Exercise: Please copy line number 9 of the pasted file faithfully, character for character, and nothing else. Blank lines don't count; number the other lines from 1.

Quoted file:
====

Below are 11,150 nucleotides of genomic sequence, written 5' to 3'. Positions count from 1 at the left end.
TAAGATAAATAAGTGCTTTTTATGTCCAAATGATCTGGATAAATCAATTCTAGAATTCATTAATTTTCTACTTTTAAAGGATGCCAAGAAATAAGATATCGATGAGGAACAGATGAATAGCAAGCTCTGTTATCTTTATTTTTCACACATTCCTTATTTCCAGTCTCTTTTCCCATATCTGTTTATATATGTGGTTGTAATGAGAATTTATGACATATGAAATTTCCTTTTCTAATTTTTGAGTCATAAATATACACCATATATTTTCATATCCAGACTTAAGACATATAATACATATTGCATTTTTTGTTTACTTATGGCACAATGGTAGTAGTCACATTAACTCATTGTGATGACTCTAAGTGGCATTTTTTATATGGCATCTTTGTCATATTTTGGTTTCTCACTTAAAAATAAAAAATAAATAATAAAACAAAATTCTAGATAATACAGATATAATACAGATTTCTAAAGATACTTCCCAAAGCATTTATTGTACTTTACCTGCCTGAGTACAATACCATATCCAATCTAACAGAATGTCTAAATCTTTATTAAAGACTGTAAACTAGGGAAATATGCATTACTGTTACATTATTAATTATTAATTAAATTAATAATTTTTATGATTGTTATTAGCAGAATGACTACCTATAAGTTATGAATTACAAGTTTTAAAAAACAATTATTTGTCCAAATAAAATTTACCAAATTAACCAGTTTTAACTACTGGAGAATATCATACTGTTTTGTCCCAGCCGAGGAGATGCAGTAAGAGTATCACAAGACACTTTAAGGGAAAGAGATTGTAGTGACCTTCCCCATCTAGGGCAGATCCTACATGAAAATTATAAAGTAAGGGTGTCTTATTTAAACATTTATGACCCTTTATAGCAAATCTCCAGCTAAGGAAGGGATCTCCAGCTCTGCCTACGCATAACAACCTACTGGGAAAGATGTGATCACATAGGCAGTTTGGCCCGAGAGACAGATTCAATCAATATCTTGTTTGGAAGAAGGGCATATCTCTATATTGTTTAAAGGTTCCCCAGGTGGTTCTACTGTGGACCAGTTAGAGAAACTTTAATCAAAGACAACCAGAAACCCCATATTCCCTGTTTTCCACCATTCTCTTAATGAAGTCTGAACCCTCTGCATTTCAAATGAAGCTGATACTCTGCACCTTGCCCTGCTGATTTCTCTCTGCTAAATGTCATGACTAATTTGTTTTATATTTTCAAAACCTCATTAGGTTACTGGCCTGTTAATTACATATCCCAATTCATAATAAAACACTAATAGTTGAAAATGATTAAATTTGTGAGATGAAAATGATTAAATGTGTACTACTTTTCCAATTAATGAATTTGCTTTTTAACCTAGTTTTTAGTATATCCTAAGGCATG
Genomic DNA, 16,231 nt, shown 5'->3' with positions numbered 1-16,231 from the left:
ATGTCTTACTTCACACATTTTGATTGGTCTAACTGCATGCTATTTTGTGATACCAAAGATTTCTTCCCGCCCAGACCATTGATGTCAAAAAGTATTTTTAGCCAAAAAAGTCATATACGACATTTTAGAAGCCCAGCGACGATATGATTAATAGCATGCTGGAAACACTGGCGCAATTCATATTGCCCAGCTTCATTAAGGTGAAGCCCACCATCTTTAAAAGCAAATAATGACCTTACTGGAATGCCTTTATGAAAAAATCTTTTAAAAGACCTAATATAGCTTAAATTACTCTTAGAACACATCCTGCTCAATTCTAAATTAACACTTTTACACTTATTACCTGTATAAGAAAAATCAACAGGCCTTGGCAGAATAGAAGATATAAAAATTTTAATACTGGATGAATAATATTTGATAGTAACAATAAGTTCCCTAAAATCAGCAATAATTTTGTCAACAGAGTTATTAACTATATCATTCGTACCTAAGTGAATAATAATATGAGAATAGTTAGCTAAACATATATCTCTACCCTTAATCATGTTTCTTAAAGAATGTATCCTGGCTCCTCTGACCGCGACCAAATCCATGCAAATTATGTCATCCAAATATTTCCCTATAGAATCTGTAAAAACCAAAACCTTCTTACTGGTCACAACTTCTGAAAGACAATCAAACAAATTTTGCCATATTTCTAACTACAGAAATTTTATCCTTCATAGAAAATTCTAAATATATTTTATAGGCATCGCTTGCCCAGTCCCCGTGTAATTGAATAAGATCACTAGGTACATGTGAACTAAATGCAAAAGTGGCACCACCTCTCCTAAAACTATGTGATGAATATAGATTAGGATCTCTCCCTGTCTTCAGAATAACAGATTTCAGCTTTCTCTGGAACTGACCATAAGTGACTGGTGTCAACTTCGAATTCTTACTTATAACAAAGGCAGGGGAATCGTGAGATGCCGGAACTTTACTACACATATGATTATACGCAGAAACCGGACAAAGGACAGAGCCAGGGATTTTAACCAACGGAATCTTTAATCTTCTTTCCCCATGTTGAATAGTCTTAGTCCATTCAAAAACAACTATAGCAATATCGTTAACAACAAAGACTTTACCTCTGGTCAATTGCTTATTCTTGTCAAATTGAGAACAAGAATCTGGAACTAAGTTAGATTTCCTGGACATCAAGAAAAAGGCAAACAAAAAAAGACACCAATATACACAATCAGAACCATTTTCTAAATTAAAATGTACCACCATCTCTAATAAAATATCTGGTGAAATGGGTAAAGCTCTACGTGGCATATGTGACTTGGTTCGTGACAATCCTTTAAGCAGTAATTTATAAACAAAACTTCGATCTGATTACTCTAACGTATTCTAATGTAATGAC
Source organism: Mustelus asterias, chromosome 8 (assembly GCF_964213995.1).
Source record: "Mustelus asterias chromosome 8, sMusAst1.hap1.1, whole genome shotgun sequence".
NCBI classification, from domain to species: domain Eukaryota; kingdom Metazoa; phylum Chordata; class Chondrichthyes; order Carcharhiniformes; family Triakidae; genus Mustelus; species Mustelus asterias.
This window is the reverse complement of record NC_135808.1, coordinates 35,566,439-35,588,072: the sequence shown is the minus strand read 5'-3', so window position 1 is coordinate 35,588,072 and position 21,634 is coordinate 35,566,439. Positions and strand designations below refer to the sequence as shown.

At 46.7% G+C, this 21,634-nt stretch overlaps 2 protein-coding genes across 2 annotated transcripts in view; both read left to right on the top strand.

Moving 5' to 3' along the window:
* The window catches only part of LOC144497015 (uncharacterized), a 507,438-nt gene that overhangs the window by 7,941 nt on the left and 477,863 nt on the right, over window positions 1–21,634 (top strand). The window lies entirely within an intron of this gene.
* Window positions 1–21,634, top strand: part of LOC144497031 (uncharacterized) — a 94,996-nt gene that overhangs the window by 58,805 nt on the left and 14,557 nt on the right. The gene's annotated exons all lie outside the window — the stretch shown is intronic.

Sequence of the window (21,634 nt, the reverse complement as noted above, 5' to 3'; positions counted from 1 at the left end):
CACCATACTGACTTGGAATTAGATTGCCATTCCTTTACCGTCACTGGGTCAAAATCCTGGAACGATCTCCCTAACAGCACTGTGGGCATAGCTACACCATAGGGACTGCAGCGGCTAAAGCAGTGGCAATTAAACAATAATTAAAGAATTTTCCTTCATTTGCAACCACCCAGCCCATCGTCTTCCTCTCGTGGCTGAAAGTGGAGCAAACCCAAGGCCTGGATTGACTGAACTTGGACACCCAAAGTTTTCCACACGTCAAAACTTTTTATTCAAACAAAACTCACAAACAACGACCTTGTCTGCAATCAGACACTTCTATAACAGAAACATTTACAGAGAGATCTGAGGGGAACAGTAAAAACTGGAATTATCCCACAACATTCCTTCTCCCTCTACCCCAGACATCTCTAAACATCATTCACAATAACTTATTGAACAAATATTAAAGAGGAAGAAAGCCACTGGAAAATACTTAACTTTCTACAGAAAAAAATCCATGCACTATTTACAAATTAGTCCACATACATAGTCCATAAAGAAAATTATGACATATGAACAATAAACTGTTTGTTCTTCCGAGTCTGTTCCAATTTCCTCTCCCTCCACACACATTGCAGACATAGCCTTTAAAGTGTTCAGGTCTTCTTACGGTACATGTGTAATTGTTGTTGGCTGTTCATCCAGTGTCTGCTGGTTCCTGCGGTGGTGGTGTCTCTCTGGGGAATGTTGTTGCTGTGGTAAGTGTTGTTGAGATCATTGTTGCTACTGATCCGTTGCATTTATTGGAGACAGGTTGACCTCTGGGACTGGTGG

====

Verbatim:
At 46.7% G+C, this 21,634-nt stretch overlaps 2 protein-coding genes across 2 annotated transcripts in view; both read left to right on the top strand.